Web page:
The term rickettsiosis, or rickettsial disease, is used to describe several types of diseases caused by different bacterial infections, and with varying symptoms ranging from relatively mild to very severe. Examples of rickettsial diseases are epidemic and endemic typhus and Rocky Mountain spotted fever. Different types of rickettsiosis are caused by different species of bacteria, mainly belonging to the genus Rickettsia, and they are transmitted to humans by fleas, ticks, mites, or lice. Common symptoms of rickettsiosis include fever, headache, gastrointestinal problems, skin rash, skin lesions, joint pain, and muscle pain. Treatment varies depending on the specific disease and often includes antibiotics and steroids.
Based on certain characteristics of the bacteria causing infection, rickettsial diseases are often divided into the spotted fever group and the typhus group, though some disease experts disagree with this classification. The bacteria causing rickettsial disease were first discovered in 1909 by Howard Ricketts, an American scientist, and are named after him. All bacteria causing rickettsiosis are intracellular bacteria, meaning they live inside the cells of the body. These bacteria have traits that make the infections they cause difficult to diagnose with standard medical tests, such as blood tests, and diagnosis is often based on observation of symptoms rather than laboratory analysis.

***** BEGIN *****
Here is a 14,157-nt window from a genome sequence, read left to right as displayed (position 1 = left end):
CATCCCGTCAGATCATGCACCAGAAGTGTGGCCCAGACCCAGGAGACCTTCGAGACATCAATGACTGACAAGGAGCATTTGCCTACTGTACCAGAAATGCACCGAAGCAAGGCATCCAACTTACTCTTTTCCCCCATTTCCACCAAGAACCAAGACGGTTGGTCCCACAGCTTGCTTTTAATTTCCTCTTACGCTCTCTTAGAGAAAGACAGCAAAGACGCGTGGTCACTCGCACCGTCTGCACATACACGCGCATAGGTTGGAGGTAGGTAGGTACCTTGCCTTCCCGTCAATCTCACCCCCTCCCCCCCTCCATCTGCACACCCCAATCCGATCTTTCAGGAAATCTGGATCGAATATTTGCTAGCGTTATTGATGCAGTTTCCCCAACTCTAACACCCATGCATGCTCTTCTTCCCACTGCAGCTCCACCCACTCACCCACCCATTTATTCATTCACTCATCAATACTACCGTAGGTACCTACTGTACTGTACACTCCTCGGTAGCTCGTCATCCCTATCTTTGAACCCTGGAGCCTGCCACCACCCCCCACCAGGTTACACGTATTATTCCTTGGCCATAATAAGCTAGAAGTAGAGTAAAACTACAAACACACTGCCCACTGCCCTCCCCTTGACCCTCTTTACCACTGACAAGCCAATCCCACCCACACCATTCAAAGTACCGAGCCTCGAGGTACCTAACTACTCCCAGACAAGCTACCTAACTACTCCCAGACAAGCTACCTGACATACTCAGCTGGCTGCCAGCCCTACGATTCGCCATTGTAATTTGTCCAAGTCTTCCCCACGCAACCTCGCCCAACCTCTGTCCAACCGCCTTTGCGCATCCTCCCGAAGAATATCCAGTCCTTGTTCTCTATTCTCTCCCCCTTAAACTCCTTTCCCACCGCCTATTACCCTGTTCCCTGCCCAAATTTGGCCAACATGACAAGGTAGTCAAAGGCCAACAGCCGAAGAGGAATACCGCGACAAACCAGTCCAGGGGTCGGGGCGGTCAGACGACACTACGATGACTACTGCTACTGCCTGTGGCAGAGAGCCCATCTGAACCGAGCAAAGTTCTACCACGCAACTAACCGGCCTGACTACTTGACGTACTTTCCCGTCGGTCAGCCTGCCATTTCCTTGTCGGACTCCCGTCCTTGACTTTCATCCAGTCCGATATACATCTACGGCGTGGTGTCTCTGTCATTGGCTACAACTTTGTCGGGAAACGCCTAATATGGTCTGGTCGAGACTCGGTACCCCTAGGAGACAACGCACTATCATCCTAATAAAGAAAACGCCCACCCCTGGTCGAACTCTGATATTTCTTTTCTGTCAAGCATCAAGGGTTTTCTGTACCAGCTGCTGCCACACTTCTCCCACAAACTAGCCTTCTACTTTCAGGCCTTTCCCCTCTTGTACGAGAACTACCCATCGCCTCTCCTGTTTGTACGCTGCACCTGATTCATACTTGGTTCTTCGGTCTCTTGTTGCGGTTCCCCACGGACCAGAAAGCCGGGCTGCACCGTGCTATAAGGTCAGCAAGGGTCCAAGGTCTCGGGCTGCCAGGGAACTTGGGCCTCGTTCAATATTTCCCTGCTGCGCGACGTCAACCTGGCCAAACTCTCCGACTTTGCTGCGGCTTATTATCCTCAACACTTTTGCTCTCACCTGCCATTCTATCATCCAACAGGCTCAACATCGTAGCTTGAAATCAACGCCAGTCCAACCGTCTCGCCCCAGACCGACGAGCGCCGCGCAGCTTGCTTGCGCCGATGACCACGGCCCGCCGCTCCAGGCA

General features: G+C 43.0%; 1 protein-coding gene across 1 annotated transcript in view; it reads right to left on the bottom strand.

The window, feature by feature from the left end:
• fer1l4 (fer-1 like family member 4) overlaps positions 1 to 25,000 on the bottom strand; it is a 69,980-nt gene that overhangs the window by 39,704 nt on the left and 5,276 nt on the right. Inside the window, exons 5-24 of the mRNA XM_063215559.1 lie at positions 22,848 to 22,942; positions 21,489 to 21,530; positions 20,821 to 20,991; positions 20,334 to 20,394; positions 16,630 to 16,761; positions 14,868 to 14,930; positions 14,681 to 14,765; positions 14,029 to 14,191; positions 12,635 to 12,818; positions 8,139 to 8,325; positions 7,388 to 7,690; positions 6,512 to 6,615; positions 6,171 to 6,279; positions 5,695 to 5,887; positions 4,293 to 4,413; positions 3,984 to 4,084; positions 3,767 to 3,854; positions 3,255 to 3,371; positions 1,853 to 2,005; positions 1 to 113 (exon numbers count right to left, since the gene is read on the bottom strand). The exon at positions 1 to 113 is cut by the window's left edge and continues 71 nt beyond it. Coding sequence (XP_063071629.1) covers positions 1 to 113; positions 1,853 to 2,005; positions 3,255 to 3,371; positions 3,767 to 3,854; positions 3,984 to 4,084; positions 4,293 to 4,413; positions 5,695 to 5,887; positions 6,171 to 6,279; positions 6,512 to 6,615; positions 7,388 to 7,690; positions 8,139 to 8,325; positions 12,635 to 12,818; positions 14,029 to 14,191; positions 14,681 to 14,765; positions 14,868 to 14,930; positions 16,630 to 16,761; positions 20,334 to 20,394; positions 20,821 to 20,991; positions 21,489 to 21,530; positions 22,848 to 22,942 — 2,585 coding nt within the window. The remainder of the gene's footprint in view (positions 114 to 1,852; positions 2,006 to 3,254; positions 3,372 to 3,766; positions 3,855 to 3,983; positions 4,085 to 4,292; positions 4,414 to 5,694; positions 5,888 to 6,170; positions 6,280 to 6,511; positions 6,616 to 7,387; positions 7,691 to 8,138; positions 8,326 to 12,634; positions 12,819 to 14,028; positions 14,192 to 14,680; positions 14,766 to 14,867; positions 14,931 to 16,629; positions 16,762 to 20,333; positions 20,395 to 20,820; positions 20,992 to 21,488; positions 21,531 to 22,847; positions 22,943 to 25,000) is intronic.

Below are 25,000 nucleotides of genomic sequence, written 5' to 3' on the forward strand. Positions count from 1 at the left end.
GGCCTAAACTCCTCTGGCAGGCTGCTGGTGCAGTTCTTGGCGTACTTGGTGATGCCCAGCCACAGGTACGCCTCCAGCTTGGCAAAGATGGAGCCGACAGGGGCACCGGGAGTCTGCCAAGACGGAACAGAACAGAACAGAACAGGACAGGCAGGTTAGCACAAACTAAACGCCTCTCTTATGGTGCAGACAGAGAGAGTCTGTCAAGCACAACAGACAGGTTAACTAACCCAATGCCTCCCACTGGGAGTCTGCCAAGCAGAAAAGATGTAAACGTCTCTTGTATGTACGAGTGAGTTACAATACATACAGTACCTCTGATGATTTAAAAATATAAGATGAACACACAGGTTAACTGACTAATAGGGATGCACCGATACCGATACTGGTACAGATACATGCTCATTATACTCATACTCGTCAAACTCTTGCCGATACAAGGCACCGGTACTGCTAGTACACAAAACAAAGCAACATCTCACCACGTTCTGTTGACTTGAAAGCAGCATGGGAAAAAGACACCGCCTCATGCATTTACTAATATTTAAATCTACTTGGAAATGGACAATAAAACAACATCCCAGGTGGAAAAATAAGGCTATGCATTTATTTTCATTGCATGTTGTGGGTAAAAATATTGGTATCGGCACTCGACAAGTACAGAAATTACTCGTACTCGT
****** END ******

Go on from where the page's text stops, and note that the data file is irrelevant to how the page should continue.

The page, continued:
Humans are usually infected with rickettsiosis when they are bitten by ticks or mites that carry Rickettsia bacteria or by inhaling the feces of infected lice or fleas. Depending on what disease the specific species of bacteria causes, it can take from one to three weeks before an infected person shows any symptoms. Some rickettsial diseases like epidemic typhus, scrub typhus, and Rocky Mountain spotted fever, have very severe symptoms and a high fatality rate. Others, such as endemic typhus and rickettsialpox, have only mild to moderate symptoms and rarely cause death.
Rickettsial diseases occur globally, but some species of bacteria are found only in particular regions, meaning that the infections they cause occur only there. For example, scrub typhus does not occur in America, and some types of spotted fever are only found in specific countries or continents like Japan, Australia, or Africa. However, the two most well-known types of rickettsiosis, endemic typhus and epidemic typhus, are found all over the world.
Prevention of rickettsiosis is mainly focused on removing the organisms that transmit infection to humans. Good general hygiene, delousing, removing ticks, and using tick repellent is recommended. Rodent control is also considered important, because infected fleas often live on rodents before they are transmitted to humans.